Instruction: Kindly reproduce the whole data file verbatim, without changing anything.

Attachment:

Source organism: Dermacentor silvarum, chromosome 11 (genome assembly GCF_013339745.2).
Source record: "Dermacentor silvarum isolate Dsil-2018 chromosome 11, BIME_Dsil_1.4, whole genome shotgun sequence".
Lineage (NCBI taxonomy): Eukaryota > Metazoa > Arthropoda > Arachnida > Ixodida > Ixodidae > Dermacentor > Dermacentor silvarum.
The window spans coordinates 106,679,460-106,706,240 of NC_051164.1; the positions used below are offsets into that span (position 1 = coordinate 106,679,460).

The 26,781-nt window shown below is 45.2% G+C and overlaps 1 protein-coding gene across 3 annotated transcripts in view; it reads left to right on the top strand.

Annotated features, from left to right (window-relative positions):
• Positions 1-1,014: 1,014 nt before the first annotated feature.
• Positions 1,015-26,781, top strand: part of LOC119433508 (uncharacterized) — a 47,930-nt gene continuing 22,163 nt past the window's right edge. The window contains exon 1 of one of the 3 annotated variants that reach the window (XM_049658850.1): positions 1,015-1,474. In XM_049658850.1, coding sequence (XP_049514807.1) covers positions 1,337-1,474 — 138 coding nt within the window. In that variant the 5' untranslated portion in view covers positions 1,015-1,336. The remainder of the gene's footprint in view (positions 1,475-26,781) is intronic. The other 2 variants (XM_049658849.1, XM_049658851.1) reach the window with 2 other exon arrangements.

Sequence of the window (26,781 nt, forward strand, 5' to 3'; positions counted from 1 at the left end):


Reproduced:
Source organism: Dermacentor silvarum, chromosome 11 (genome assembly GCF_013339745.2).
Source record: "Dermacentor silvarum isolate Dsil-2018 chromosome 11, BIME_Dsil_1.4, whole genome shotgun sequence".
Lineage (NCBI taxonomy): Eukaryota > Metazoa > Arthropoda > Arachnida > Ixodida > Ixodidae > Dermacentor > Dermacentor silvarum.
The window spans coordinates 106,679,460-106,706,240 of NC_051164.1; the positions used below are offsets into that span (position 1 = coordinate 106,679,460).

The 26,781-nt window shown below is 45.2% G+C and overlaps 1 protein-coding gene across 3 annotated transcripts in view; it reads left to right on the top strand.

Annotated features, from left to right (window-relative positions):
• Positions 1-1,014: 1,014 nt before the first annotated feature.
• Positions 1,015-26,781, top strand: part of LOC119433508 (uncharacterized) — a 47,930-nt gene continuing 22,163 nt past the window's right edge. The window contains exon 1 of one of the 3 annotated variants that reach the window (XM_049658850.1): positions 1,015-1,474. In XM_049658850.1, coding sequence (XP_049514807.1) covers positions 1,337-1,474 — 138 coding nt within the window. In that variant the 5' untranslated portion in view covers positions 1,015-1,336. The remainder of the gene's footprint in view (positions 1,475-26,781) is intronic. The other 2 variants (XM_049658849.1, XM_049658851.1) reach the window with 2 other exon arrangements.

Sequence of the window (26,781 nt, forward strand, 5' to 3'; positions counted from 1 at the left end):